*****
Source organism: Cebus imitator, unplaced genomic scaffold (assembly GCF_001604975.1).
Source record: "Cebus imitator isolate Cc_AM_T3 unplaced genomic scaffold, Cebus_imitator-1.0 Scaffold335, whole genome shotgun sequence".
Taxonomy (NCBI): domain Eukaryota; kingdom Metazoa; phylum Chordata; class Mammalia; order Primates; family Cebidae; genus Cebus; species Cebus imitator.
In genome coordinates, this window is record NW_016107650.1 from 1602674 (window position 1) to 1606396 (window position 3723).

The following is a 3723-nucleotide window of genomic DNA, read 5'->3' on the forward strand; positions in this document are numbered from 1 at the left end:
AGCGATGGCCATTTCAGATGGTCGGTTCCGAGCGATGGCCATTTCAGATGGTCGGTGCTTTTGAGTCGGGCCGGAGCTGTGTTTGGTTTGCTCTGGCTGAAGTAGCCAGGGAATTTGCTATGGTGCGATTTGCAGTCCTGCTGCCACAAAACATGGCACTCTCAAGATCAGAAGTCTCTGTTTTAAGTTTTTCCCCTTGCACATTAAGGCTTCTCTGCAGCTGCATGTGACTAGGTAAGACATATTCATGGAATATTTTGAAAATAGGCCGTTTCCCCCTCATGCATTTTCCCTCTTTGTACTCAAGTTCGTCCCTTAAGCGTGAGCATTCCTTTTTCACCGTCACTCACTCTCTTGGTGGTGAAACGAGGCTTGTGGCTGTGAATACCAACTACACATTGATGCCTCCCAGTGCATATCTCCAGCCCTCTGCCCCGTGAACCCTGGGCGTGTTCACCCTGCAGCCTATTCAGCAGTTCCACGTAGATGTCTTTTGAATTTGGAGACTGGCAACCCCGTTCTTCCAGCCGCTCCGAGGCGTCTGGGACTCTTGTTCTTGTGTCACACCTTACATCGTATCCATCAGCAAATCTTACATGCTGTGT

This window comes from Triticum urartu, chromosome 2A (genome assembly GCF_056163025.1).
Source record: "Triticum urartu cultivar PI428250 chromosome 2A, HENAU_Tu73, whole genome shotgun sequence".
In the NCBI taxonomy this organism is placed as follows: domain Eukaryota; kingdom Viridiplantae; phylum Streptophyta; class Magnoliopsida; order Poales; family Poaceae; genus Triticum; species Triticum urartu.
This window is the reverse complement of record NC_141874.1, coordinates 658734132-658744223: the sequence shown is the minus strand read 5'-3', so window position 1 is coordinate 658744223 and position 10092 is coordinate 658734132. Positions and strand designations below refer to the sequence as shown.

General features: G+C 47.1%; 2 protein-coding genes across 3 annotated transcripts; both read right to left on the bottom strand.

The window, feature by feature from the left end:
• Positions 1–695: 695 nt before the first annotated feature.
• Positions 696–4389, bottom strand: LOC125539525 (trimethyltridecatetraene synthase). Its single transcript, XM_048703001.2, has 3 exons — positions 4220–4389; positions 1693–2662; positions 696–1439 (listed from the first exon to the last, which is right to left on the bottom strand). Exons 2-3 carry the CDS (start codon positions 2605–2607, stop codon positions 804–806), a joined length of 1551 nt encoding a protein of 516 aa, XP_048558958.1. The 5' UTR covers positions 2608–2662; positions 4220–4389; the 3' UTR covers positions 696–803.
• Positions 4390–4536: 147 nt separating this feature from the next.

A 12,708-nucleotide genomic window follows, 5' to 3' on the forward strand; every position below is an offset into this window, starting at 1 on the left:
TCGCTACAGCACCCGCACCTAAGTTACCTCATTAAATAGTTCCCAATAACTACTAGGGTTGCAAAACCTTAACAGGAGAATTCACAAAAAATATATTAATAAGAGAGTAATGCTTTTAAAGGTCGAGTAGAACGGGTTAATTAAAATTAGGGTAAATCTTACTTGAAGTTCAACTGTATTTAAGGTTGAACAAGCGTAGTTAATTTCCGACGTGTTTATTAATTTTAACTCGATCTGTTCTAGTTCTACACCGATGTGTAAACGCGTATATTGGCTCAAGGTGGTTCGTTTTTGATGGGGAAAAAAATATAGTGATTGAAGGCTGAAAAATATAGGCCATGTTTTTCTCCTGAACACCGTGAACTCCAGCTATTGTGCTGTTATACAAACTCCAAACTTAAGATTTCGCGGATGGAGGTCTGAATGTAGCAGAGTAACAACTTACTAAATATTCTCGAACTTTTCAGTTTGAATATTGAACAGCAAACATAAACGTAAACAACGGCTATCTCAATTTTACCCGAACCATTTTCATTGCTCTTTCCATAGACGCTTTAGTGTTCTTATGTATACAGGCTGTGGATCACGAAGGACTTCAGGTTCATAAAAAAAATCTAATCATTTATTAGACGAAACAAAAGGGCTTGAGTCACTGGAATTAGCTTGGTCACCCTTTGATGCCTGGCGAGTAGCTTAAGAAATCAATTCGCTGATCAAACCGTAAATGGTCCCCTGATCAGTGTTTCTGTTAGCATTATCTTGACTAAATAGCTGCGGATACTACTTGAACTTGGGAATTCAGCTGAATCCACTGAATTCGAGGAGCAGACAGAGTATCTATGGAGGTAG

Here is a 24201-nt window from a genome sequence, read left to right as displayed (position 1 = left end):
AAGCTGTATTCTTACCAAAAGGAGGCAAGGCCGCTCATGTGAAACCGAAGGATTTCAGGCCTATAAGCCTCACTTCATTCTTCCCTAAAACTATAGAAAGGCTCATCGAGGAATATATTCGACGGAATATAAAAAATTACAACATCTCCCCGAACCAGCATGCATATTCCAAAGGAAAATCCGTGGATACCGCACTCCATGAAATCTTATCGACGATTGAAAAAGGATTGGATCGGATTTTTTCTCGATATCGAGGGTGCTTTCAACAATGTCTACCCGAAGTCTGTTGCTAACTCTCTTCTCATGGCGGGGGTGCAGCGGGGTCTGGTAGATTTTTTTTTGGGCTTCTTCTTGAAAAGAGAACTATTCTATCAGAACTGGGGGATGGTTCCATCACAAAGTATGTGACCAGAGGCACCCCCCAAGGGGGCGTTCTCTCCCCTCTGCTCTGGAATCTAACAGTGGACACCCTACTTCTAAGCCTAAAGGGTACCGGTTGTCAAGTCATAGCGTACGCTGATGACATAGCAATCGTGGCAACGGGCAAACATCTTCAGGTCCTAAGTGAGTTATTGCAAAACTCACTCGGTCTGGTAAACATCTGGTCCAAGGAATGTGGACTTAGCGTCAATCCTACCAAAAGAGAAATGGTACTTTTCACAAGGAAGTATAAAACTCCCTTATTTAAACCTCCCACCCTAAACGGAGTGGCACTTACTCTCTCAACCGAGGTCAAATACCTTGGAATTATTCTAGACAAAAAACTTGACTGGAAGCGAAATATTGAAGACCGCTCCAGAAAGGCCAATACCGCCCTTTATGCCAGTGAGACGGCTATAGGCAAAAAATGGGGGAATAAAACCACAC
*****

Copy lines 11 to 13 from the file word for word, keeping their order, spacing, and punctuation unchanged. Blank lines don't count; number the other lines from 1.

General features: G+C 47.1%; 2 protein-coding genes across 3 annotated transcripts; both read right to left on the bottom strand.

The window, feature by feature from the left end:
• Positions 1–695: 695 nt before the first annotated feature.